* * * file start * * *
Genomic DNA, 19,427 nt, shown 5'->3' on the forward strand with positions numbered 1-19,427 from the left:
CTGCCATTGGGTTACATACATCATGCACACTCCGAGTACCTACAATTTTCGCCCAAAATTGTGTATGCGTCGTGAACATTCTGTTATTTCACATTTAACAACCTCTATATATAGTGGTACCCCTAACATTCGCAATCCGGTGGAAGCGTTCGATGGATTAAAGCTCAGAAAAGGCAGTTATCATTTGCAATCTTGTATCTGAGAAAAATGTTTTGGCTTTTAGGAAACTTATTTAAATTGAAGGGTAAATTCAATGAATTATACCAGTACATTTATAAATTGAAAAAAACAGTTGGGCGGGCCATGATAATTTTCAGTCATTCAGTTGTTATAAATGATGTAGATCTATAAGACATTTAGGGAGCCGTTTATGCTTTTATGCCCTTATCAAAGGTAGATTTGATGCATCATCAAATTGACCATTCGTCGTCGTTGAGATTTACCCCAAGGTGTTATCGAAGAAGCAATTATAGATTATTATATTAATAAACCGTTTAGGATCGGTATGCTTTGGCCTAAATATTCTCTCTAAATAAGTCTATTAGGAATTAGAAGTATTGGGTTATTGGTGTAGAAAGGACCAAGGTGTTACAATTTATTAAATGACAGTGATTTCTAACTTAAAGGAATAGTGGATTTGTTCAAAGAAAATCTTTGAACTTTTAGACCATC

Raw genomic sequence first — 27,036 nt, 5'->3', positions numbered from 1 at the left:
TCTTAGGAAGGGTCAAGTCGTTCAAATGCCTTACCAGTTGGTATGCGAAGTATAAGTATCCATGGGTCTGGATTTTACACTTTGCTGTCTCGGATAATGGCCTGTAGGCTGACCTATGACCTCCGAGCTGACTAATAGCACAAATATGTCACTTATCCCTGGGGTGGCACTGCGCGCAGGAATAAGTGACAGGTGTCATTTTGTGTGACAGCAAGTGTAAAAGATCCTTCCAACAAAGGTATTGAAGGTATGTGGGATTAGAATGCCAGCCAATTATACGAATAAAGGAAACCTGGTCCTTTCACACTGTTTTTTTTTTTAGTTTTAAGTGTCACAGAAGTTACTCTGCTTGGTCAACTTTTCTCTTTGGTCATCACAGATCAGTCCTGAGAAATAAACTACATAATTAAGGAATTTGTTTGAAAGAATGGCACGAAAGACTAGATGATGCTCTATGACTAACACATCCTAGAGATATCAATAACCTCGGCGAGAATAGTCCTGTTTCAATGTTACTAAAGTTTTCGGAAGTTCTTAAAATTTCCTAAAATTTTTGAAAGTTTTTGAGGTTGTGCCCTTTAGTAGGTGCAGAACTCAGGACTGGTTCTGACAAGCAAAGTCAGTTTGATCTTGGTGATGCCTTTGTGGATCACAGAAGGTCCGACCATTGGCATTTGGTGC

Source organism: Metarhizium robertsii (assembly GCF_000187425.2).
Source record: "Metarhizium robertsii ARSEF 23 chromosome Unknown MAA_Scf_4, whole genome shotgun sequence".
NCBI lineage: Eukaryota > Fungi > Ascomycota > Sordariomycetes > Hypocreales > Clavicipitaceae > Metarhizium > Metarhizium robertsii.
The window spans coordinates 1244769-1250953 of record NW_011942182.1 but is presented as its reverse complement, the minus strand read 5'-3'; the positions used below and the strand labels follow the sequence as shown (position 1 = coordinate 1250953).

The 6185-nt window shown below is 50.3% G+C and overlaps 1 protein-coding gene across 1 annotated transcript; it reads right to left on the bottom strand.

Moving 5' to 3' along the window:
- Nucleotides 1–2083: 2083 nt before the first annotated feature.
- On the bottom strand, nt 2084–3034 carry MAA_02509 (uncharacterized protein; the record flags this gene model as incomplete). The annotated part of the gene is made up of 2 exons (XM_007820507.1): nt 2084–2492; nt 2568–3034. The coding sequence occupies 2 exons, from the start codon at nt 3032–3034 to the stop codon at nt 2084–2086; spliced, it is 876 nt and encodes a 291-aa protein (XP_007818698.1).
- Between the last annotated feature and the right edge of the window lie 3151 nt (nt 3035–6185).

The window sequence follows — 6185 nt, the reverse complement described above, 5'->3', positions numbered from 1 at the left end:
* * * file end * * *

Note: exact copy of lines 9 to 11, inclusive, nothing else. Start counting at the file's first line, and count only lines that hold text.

The 6185-nt window shown below is 50.3% G+C and overlaps 1 protein-coding gene across 1 annotated transcript; it reads right to left on the bottom strand.

Moving 5' to 3' along the window:
- Nucleotides 1–2083: 2083 nt before the first annotated feature.